The James Webb Space Telescope has reached its destination
The James Webb Space Telescope burned the engines and reached its destination, a point 1.5 million miles from Earth; We can say that the key stage of this mission of studying the history of space has been successfully overcome.
The space telescope burned the engines in 5 minutes to make e. E. To reach the second point of Lagrange (L2), from where it will have access to almost half of the sky at any given moment.
In this region of the cosmos it will be along the earth and at the same time move around the sun; A special shield will protect its sensitive equipment from heat and light.
In order for a giant pharmacy to effectively protect itself, it needs the sun, earth, and moon to be positioned in the same direction. The temperature on the cold side of the shield will be -225 degrees Celsius.
The burning of the engines, also known as orbital burning, was the third such maneuver since the launch of the Web, after December 25th.
The plan was premeditated because the Web would not be able to fly around the Earth if it received an extra boost from the rocket, its optics would face the sun, and it would be damaged by overheating.
The James Webb Space Telescope has cost NASA about $ 10 billion and is one of the most valuable scientific platforms in human history; Then comes the Large Hadron Collider at CERN and the Hubble Space Telescope.
Hubble orbits the earth, but the web moves in a zone called the Lagrange point, where the gravitational pull of the sun and the earth is balanced by the centrifugal force of the rotating system.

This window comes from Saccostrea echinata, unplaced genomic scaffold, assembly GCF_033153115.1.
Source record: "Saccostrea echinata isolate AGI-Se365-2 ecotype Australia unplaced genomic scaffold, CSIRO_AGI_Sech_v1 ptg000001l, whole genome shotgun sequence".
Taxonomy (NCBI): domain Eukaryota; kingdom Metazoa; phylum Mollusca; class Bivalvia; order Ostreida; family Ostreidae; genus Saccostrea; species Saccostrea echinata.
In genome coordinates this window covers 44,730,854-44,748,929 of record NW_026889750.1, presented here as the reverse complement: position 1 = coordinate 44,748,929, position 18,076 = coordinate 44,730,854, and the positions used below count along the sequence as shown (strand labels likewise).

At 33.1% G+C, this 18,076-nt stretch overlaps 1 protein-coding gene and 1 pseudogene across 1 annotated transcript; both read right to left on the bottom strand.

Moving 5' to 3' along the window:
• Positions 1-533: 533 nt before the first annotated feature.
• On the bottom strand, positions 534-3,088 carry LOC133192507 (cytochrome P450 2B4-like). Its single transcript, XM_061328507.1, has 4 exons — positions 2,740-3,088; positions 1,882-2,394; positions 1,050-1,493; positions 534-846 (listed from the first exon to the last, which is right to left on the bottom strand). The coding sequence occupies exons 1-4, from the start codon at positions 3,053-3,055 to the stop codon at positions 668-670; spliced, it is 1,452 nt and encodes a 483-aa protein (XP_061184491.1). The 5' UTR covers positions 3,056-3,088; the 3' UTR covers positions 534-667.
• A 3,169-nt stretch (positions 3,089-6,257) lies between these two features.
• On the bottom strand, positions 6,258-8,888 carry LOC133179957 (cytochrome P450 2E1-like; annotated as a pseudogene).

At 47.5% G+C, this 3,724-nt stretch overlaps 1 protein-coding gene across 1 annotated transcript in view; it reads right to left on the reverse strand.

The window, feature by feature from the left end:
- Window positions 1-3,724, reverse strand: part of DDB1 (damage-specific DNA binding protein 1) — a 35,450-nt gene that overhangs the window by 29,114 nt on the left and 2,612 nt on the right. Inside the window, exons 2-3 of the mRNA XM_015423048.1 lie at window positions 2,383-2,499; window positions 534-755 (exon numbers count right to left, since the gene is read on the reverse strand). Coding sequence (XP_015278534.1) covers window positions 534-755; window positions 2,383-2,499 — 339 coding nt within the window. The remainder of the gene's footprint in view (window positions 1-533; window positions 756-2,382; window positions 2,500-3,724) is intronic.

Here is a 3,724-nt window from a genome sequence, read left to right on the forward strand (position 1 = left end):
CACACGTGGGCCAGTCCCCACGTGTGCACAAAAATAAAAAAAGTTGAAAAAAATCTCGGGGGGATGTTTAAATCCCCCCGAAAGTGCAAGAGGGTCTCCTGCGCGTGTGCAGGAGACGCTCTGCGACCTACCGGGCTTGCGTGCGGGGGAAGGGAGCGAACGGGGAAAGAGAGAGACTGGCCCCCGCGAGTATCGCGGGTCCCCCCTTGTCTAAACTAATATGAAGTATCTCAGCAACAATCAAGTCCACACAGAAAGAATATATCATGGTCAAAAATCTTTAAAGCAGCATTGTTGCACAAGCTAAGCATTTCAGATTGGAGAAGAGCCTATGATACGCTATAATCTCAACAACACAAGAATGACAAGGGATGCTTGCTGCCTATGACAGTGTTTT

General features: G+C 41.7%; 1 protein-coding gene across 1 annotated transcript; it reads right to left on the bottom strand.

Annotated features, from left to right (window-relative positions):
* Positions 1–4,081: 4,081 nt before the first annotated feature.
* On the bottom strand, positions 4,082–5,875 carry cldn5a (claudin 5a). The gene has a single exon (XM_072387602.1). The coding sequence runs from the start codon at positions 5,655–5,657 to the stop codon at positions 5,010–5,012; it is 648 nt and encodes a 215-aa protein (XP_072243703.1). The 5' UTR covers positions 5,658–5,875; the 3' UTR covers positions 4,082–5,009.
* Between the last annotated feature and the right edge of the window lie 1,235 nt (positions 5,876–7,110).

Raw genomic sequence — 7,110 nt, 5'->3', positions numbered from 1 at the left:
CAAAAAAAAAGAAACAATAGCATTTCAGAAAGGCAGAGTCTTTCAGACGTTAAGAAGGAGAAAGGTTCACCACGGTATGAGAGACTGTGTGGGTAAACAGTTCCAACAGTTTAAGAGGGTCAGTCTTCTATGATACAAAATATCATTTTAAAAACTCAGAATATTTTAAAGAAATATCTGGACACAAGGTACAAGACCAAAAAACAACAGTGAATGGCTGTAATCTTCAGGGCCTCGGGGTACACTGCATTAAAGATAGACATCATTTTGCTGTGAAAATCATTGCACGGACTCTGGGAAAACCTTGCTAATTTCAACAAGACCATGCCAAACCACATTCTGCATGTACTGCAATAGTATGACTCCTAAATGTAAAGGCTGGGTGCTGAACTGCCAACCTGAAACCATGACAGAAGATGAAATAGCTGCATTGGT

The existence of such a point was first suggested by the French-Italian mathematician Jose-Louis Lagrange; An object placed in one of five such points remains stable and will not fall victim to the gravity of the sun and the earth. Only a small amount of fuel is needed to pinpoint the location.
The web is not exactly located in L2, but will move around its “halo”, the distance between the earth and the moon; Each round will take about six months.
As a result, the telescope will maintain thermal stability and generate energy through solar panels.
At the second point of Lagrange were missions such as the European Space Agency’s Herschel Telescope and NASA’s Wilkinson Microwave Anisotropy Probe.
The position of the web provides constant communication with the Earth, which will be achieved through the Deep Space Network. This network includes three large antennas in Australia, Spain and California.
In mid-January, the Web successfully unveiled its gold-plated key mirrors, which formed 13.5 billion years ago to collect infrared signals from one of the world’s first stars and galaxies.
The mission of the web also includes the study of distant exoplanets to determine their origin, evolution, and suitability for life.
The next step will be to straighten the telescope optical instruments and calibrate the scientific instruments. The first photos will be sent to Earth by the telescope in June or July.